“completed.” Perfect, as we usually use it however, is an
absolute term, and is rarely, if ever, found in nature and
real life. Perfection is really a term meant to apply to such
abstractions as religion or mathematics.

Yet the origin of “perfect” in Latin signals that when we
use the word as a verb, we use it most authentically, that is
for example, when we say someone “perfected” a device or
a process.  It is that sense of “completion”or “fulfillment”
that makes the word useful --- instead of the way we most
often use it as a notion which is unrealizable.

I know the reader is probably asking at this point what is
the purpose of this seeming academic discussion.

The point is that language is so often misused today that it
creates cul-de-sacs or dead ends for us in our daily lives,
originating expectations, conscious or not, which cannot be

The real world, in truth, has no perfections. Instead, it has a
great bounty of wonderful and terrible imperfections. In our
tiny life spans, that is the game in which we all play.

Copyright (c) 2018 by Barry Casselman. All rights reserved.

Friday, June 15, 2018


As a literary author and national journalist for many decades,
I have come to know many writers. Many of the books I read
and enjoy most are by these acquaintances and friends, and
this presents me with an obvious dilemma in writing about or
reviewing their books.

Book reviews are an art form in their own right, especially
those about works of fiction and poetry. Reviews of non-fiction
books can serve as a starting point or foundation for the
reviewer’s own views on a subject. And then there are those
books which are so necessary they merit a straightforward
alert to readers.

Newt Gingrich’s newest book Trump’s America is just such a

In full disclosure, Newt Gingrich has been a friend and. on
occasion, a collaborator, for more than three decades. I will
let my readers decide if what I now say about his new book
is fair and useful.

The former speaker of the U.S. house, himself a serious
presidential candidate in 2012, was among the earliest figures
to see the eventual 2016 electoral success of candidate Donald
Trump. I know that is so because of conversations with him
long before I realized it.

He unambiguously predicted Trump’s nomination and
subsequently his victory over Hillary Clinton in the November
election. Since President Trump took office, he has consistently
explained his actions and views in articles, TV appearances,
and books. Although clearly and constantly favorable to Mr.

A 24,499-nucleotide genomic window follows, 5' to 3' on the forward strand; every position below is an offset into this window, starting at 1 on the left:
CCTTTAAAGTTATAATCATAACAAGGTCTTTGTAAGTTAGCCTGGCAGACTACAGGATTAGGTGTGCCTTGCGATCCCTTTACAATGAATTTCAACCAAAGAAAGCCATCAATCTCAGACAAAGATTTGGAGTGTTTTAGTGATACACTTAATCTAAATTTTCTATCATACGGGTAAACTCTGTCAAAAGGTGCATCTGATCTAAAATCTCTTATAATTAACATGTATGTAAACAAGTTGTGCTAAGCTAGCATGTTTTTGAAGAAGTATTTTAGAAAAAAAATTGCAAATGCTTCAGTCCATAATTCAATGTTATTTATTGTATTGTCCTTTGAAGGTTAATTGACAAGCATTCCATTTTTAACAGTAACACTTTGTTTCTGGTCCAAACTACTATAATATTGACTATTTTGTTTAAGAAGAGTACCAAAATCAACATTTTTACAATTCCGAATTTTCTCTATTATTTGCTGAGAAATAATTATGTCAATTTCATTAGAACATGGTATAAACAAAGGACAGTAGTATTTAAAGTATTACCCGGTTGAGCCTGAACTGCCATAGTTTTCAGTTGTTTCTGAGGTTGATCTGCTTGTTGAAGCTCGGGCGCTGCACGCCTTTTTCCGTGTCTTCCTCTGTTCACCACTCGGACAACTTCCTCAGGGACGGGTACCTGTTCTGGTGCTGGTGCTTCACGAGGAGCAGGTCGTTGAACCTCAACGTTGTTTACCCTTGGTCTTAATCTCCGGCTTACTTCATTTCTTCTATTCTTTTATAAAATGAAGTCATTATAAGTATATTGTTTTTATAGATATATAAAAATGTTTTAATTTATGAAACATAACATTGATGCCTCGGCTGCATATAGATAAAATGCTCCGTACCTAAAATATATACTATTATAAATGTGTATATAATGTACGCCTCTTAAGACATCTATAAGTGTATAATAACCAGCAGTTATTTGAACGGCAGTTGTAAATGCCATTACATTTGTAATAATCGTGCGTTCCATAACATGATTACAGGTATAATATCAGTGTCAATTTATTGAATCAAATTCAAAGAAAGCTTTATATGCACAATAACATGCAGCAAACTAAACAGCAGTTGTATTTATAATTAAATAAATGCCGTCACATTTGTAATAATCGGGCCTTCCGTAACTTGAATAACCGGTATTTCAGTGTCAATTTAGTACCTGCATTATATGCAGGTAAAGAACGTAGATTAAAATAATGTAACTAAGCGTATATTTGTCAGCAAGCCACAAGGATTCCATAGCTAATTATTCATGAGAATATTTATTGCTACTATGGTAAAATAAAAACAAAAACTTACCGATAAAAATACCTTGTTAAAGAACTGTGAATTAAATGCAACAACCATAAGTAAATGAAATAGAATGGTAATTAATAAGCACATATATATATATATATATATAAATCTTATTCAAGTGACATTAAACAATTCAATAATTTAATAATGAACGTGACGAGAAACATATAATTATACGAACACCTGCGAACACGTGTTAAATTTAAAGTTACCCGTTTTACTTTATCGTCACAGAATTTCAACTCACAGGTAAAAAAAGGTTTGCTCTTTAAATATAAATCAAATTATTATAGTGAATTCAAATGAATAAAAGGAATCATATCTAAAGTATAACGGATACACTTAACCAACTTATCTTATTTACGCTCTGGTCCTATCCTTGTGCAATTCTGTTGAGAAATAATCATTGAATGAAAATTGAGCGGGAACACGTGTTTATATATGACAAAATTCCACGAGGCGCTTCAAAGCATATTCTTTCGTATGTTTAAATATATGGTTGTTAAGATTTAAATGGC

Trump, he has always exercised his right to be critical of the
president when he disagreed with him.

Some might characterize Gingrich as a cheerleader or advocate
for Donald Trump, and I think it would be fair to do so. But that
does not diminish the value of Gingrich’s writing on the subject
because the whole phenomenon of Donald Trump’s candidacy
and subsequent presidency is so unprecedented and so often
misunderstood that lucid analysis and explanation is vitally
important for both his partisans and his opponents.

As in his previous book Understanding Trump, Newt Gingrich
continues to be the most incisive diagnostician of the Trump
phenomenon and the political environment which surrounds it.
Yes, his new Trump's America is a partisan account, but that
does not lessen its value, especially to the many Democrats,
and not a few Republicans, who dislike and/or disagree with
the president’s views and style.

For much of the Trump candidacy, and during all of his
presidency, I have been urging my readers, whether they are for
or against Mr. Trump, to put aside their stereotypes of him as
well as the biased media conventional wisdom about him, and
try to understand the underlying reality of his appeal to voters,
and what the president is saying or doing. His Democratic Party
opponents especially need to do this if they are to successfully
provide n credible alternative to him.

So Trump’s America is not only a must-read for the president’s
supporters, but also for his opponents. Mr. Gingrich has become
the most articulate diagnostician of contemporary American
politics. Unlike many of his colleagues on the right and the left,
he is open to new political and technological developments, and
bold enough to try to explain them.

You need not agree with Newt Gingrich, or with Donald Trump,
to gain much from reading Trump’s America. It is a necessary
and timely book.

Copyright (c) 2018 by Barry Casselman. All rights reserved.

Tuesday, June 12, 2018

THE PRAIRIE EDITOR: The Old Order Is History

Global civilization goes from one order to another. The transitions
in times we now call “ancient” went slowly and violently. As times
went on, the transitions went more quickly, but alas, no less
violently. The peoples of the world used to be  compartmentalized
geographically.  There were unconnected. Some civilizations
considered themselves “advanced” --- those in north Africa, the
Middle East, Asia and Europe. In addition, there were aboriginal
civilizations in the rest of Africa, North and South America and
Australia and the Pacific Island. As the "advanced" peoples
discovered the lands of the aboriginal peoples, they occupied and